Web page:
impregnable

1
[im-preg-nuh-buhl]
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adjective
  1. strong enough to resist or withstand attack; not to be taken by force, unconquerable: an impregnable fort.
  2. not to be overcome or overthrown: an impregnable argument.

Origin of impregnable

1
1400–50; late Middle English impregnable, imprenable < Middle French, equivalent to im- im-2 + prenable pregnable
Related formsim·preg·na·bil·i·ty, im·preg·na·ble·ness, nounim·preg·na·bly, adverb

Synonyms for impregnable

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1. invulnerable. 1, 2. See invincible. 2. unassailable.

Antonyms for impregnable

impregnable

2
[im-preg-nuh-buh l]
adjective
  1. susceptible to impregnation, as an egg.

Origin of impregnable

2
Dictionary.com Unabridged Based on the Random House Unabridged Dictionary, © Random House, Inc. 2018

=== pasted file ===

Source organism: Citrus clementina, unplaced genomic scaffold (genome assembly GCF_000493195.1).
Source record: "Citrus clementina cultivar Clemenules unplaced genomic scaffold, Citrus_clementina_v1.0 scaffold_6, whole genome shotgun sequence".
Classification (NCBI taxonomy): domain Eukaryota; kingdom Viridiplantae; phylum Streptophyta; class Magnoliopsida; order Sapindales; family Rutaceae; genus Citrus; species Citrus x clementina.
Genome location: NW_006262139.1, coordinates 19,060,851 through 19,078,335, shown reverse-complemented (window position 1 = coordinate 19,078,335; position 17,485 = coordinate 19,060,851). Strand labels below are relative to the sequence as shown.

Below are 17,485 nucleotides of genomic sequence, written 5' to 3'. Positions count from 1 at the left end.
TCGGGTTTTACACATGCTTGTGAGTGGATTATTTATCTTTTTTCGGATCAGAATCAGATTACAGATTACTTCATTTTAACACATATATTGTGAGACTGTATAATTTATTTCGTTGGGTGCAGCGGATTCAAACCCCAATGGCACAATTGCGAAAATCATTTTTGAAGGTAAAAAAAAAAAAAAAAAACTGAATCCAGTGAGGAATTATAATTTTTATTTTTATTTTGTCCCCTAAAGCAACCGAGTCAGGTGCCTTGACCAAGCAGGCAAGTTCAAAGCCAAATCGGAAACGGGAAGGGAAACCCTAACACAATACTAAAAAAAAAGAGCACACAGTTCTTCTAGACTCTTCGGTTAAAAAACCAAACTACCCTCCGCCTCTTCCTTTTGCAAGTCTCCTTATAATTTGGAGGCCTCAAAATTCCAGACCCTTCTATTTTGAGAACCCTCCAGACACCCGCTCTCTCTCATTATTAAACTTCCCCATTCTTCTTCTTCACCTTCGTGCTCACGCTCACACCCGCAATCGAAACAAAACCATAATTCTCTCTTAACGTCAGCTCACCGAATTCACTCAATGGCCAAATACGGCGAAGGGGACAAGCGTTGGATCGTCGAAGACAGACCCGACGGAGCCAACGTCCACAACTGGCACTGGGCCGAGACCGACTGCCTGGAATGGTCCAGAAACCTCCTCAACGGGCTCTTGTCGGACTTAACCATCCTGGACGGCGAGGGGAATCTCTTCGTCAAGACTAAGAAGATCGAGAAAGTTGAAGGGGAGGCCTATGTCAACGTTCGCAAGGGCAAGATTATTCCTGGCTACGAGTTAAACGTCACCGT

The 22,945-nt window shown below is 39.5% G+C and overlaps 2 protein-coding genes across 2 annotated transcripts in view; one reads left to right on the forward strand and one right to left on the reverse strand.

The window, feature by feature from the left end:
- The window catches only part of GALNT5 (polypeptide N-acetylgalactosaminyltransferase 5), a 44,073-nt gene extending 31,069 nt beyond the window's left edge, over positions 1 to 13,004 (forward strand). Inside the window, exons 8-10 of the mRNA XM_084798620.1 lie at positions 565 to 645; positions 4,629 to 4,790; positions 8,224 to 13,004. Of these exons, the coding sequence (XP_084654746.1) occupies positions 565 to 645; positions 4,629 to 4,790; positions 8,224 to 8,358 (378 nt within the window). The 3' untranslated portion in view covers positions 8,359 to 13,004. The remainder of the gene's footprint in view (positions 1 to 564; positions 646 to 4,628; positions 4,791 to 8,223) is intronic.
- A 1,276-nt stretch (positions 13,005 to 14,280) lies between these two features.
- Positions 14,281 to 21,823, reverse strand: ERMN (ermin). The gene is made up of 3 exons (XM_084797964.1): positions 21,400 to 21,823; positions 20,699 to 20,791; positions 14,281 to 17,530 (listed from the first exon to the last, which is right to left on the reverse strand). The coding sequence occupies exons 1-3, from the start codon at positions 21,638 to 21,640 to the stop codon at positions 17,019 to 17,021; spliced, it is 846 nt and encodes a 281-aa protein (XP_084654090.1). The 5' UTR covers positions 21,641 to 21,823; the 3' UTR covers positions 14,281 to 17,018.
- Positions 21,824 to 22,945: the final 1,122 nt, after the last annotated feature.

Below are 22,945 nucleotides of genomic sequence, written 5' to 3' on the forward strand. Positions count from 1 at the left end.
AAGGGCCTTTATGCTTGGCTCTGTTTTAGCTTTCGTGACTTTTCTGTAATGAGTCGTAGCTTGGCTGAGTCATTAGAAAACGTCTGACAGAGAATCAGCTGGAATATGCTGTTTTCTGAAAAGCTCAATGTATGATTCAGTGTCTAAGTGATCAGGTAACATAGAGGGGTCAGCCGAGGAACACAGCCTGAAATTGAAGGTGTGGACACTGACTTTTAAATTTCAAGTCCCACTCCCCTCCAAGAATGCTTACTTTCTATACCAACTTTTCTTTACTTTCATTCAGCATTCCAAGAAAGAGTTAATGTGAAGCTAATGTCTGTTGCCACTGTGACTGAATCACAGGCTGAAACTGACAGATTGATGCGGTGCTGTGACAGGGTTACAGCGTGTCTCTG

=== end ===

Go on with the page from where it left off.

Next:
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British Dictionary definitions for impregnable

impregnable

1
adjective
  1. unable to be broken into or taken by forcean impregnable castle
  2. unable to be shaken or overcomeimpregnable self-confidence
  3. incapable of being refutedan impregnable argument
Derived Formsimpregnability or impregnableness, nounimpregnably, adverb

Word Origin for impregnable

C15 imprenable, from Old French, from im- (not) + prenable able to be taken, from prendre to take

impregnable

2

impregnatable (ˌɪmprɛɡˈneɪtəbəl)

adjective
  1. able to be impregnated; fertile
Collins English Dictionary - Complete & Unabridged 2012 Digital Edition © William Collins Sons & Co. Ltd. 1979, 1986 © HarperCollins Publishers 1998, 2000, 2003, 2005, 2006, 2007, 2009, 2012

Word Origin and History for impregnable
adj.

early 15c., imprenable "impossible to capture," from Middle French imprenable "invulnerable," from assimilated form of in- "not, opposite of" (see in- (1)) + Old French prenable "assailable, vulnerable" (see pregnable). With intrusive -g- 16c., on model of deign, reign, etc. Related: Impregnability.

Online Etymology Dictionary, © 2010 Douglas Harper